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Play For All - Inclusive Playground Planning Tips & Inspiration

Playing is both fun and necessary for a child's development. All children should be allowed to play, no matter what their background. Creating accessible playgrounds can be difficult, but we believe that through good cooperation and planning, the perfect playground can be created.

A creative designer, passionate about inclusive playgrounds, shares her top tips for creating meeting places that can be used by everyone. Read her thoughts here.

Download the Play For All brochure, by clicking on the button below, for even more tips and inspiration in creating meeting places for everyone.

From a creative designer's perspective

Helen Bergander, Creative Designer

Helen Bergander is a creative designer who is passionate about the playground becoming a meeting place for everyone. In her role where she works with customer-specific projects focusing on accessibility issues, these are excellent traits.

Accessibility is not just about wheelchair users

I want to start by emphasizing that accessibility is not just about wheelchair users. Accessibility affects so many more. There are many disabilities that we need to take into account. Not everyone can do everything - but there must be something for everyone!

Considering varying degrees of difficulty when planning a playground is very helpful. Try to make the whole playground exciting, flexible and challenging.

Creating a playground for all

Let's say we want to build an obstacle course. For children with ADHD, physical and fast-paced activities are good. Children in wheelchairs also want to test their limits but can't do the same things. One solution could be to make two obstacle courses next to each other. One track at ground level where you drive around various obstacles, and the other track can include balance and climbing opportunities.

Balance exercises are good for children with hearing loss because they often have more difficulty with balance. Making sure that the courses have good contrast markings makes it easier for children with visual impairment. In this way, children with different needs can play together - side by side.

Creating enough space for everyone

Children with intellectual disabilities play later in life. So, it's important to keep in mind, that for them, the space needs to be large enough for an adult body. It also needs to be easy to understand what they have to do. Children who don’t have a disability will also have fun on both tracks.

With more levels, we encourage all children to play together, regardless of whether they have a disability or not.

5 good playground accessibility thoughts from Helen..

1. Activity & experience

Think activity and experience instead of product and equipment. Balance, climb, slide, swing, move, meet, rest, spin, bounce, jump.

2. Stimulate the senses

Use things that encourage you to look, listen and feel.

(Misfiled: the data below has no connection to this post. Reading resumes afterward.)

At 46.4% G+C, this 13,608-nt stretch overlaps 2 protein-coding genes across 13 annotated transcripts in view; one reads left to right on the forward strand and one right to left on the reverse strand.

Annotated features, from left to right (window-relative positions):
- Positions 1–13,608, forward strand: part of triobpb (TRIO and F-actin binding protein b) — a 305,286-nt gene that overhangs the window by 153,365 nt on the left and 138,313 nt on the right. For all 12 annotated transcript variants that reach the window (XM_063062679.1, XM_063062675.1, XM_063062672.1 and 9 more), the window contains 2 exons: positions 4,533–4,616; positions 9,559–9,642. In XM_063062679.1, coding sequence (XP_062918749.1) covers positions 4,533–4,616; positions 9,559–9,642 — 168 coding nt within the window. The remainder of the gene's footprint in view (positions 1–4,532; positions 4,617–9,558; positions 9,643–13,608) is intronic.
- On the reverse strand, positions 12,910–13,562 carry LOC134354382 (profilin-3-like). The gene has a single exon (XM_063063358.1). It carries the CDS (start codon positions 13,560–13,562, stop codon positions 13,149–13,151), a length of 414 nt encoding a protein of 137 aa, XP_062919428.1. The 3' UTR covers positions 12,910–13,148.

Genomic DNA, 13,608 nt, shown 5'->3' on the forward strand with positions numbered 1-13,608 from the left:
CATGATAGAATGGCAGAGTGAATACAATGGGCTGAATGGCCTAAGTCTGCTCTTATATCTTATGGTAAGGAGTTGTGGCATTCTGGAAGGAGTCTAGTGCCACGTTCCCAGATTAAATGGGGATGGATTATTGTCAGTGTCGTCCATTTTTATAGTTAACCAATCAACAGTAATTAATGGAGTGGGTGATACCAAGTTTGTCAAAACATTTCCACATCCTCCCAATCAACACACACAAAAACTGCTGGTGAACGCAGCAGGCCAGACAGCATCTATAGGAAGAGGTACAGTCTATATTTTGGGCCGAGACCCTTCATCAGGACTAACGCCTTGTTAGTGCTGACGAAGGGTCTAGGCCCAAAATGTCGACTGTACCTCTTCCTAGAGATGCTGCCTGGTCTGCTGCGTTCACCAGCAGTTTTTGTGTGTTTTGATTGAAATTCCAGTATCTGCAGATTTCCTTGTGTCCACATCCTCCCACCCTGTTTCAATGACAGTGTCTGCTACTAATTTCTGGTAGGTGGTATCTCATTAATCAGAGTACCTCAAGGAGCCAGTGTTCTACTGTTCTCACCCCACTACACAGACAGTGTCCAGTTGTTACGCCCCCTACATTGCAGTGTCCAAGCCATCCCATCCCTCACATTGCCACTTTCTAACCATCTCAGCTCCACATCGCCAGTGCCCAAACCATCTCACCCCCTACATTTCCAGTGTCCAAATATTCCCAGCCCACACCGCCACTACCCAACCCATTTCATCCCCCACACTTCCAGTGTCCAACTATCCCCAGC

3. Levels of difficulty

Try to bring in different levels of difficulty in the play features so that more people can do similar things, and also train themselves to do more and more.

4. Space

Remember to create enough space around the play products. It can be the parent / guardian who is in a wheelchair and wants to be able to play with the child.

5. A meeting place for everyone

Don’t make targeted additions that distinguish and point out. Try to get the playground into a meeting place that is stimulating, flexible and creative for everyone.

More topics from our Play For All brochure

These are some of the other topics that you can find in our Play for All brochure. We hope that this can inspire you in your work to think, plan and create meeting places for everyone.

Download your free copy by clicking the button below.

Download Play for All Brochure

Meet Milgott

Milgott was born with Down Syndrome. In this brochure, he shares his playground experience, he describes his dream playground and shares some tips for those who make playgrounds.

You can also follow his adventures on instagram @milgottx

How an existing playground can be made inclusive

Of course, it’s easier to think of play for all when planning a completely new playground, but that possibility doesn’t always exist. We share our tips on what you can do and provide you with a checklist of things you can consider to make the playground even better.

How a salesperson plans an accessible playground

Ylva, a HAGS salesperson, shares her experiences in creating a playground that is accessible to everyone.

Our network of experts

We want the knowledge to be real, so we have a network of exerts to helps us provide children and parents with the best possible opportunities, take a look at who they are.

And so much more..

You will find some great inspirational inclusive playgrounds; from a special school in Norway for students with neurological difficulties to a public playground in a busy square in Barcelona, Spain.

We also highlight a selection of our products and how they can be beneficial for children's development.

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Please confirm by ticking the box you are happy for HAGS to keep your personal information on their database in order for you to receive the HAGS e-Newsletter.

Please confirm by ticking the box you are happy for HAGS to keep your personal information on their database in order for you to receive the HAGS e-Newsletter.

Please confirm by ticking the box you are happy for HAGS to keep your personal information on their database in order for you to receive the HAGS e-Newsletter.

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